Two companies in Japan recently announced they are to begin building two large solar power islands that will float on reservoirs.
This follows smartphone maker Kyocera’s Kagoshima Nanatsujima Mega Solar power plant, the country’s largest at 70 megawatts, which opened in late 2013 and is found floating in the sea just off the coast of southern Japan.
The two new solar islands, to be built by Kyocera and commercial partners, will form a network of thirty 2MW stations – adding another 60MW of solar capacity.
One other advantage to floating solar panels, particularly in areas where drought is a major concern, is that they lessen evaporation from surface water:
In India (floating solar panels) have also been used as an interesting dual purpose solution. In the state of Gujarat, solar panels were installed atop the Narmada canal, serving to both generate power and prevent water evaporating from beneath.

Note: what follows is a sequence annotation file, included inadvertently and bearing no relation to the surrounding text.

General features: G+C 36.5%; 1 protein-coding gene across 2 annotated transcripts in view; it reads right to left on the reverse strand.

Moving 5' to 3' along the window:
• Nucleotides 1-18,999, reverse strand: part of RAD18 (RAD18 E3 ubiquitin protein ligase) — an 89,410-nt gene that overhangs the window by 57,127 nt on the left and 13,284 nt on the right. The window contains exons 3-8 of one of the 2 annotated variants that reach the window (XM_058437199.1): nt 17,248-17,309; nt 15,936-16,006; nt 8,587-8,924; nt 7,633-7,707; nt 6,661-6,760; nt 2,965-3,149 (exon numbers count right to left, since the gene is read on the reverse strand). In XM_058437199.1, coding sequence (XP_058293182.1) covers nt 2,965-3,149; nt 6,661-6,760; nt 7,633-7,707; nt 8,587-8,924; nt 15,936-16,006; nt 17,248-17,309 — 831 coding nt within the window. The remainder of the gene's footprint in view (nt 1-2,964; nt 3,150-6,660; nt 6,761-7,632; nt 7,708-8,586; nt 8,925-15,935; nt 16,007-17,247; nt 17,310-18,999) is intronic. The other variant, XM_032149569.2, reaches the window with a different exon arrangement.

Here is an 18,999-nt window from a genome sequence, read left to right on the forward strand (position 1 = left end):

And an additional idea that should appeal to places like Austin, where drought is an ongoing problem and weird is a way of life:
There is also no reason why the design needs to be so functional. By far the most unique application is the concept of ‘energy ducks’, giant floating solar panel-coated water fowl which have been proposed to sit in Copenhagen harbour acting as both a tourist attraction and carbon-neutral power source.